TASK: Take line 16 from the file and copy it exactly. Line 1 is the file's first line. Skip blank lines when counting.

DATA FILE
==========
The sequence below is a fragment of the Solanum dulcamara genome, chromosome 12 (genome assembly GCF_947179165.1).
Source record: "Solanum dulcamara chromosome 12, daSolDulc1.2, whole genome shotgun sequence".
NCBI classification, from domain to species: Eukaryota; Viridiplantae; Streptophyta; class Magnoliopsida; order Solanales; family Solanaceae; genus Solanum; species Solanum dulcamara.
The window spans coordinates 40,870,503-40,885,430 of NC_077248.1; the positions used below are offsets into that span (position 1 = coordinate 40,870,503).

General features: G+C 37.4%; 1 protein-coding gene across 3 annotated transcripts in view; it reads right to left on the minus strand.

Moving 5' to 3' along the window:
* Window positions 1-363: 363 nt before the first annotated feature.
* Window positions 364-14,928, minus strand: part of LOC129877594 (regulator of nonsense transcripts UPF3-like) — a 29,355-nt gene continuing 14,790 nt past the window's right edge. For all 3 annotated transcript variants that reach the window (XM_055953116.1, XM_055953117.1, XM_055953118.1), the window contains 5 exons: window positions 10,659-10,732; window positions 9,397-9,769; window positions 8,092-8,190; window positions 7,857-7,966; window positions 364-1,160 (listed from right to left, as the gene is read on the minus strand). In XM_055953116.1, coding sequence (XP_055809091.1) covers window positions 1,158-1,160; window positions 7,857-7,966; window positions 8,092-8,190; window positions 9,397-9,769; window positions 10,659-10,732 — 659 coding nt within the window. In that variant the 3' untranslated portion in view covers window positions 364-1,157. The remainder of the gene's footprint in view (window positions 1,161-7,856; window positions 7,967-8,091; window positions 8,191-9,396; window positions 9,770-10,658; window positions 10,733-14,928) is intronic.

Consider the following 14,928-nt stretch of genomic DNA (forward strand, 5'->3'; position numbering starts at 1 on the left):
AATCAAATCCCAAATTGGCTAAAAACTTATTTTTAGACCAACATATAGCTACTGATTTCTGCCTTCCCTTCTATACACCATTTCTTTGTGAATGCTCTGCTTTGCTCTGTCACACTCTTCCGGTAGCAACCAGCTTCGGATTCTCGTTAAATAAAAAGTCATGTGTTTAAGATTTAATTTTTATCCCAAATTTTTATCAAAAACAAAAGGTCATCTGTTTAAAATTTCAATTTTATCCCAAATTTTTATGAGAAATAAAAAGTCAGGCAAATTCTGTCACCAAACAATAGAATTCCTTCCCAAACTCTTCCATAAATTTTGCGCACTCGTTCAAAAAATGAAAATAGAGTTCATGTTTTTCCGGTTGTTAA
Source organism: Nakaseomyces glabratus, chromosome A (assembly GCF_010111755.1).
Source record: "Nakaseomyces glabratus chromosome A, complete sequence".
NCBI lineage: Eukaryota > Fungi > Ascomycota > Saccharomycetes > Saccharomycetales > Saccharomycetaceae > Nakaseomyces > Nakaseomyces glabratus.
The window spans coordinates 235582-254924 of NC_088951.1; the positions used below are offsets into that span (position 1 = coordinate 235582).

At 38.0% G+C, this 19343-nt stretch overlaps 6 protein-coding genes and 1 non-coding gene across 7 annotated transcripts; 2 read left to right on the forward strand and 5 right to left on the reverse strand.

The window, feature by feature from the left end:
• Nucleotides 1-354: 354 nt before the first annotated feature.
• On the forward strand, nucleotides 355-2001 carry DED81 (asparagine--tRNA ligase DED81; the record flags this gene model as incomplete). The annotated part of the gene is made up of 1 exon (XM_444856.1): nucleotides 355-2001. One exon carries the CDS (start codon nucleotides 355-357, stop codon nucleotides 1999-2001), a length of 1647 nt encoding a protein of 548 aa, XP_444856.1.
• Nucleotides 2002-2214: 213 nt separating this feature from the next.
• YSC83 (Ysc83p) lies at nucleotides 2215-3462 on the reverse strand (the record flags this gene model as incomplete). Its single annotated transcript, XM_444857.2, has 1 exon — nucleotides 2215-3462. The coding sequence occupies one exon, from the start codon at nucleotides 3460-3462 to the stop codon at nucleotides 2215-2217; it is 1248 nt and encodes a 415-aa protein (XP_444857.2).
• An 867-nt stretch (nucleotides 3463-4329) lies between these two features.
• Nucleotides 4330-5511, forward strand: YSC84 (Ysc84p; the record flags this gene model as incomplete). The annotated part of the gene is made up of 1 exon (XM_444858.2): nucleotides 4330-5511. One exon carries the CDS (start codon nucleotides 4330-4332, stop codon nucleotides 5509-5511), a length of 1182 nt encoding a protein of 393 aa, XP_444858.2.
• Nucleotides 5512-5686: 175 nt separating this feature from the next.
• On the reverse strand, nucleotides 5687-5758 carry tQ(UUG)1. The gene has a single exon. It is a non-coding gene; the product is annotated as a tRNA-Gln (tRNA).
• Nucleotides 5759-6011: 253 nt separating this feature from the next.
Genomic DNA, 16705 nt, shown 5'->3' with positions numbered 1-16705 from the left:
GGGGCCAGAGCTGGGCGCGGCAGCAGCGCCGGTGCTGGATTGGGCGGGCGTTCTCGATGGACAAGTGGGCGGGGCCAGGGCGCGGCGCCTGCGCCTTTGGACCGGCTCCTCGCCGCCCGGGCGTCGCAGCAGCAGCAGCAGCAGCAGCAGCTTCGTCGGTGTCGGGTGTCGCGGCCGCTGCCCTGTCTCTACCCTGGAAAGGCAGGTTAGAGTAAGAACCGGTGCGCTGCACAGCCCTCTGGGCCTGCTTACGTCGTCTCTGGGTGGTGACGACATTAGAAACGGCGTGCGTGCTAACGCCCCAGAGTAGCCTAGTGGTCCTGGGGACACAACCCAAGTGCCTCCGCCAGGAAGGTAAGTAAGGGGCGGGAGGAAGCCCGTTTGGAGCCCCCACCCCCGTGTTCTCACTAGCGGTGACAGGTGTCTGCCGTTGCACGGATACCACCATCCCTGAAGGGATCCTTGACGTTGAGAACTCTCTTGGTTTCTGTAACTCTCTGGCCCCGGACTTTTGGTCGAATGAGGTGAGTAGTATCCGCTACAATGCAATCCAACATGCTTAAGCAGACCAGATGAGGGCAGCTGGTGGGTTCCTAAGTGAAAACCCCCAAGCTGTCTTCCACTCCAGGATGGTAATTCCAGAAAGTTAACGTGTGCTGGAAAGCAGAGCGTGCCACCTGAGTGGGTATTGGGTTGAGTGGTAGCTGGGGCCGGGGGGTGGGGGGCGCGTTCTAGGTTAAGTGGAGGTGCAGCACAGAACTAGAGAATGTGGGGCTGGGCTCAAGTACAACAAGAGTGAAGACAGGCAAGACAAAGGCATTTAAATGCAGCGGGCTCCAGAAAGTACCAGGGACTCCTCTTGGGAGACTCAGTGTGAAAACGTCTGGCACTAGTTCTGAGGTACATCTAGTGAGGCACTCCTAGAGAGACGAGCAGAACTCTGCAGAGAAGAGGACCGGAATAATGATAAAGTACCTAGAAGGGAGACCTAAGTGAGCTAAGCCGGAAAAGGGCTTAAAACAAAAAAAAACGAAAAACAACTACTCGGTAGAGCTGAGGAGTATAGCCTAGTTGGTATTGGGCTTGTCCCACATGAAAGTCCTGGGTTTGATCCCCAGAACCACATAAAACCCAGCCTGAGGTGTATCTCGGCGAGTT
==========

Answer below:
The window, feature by feature from the left end: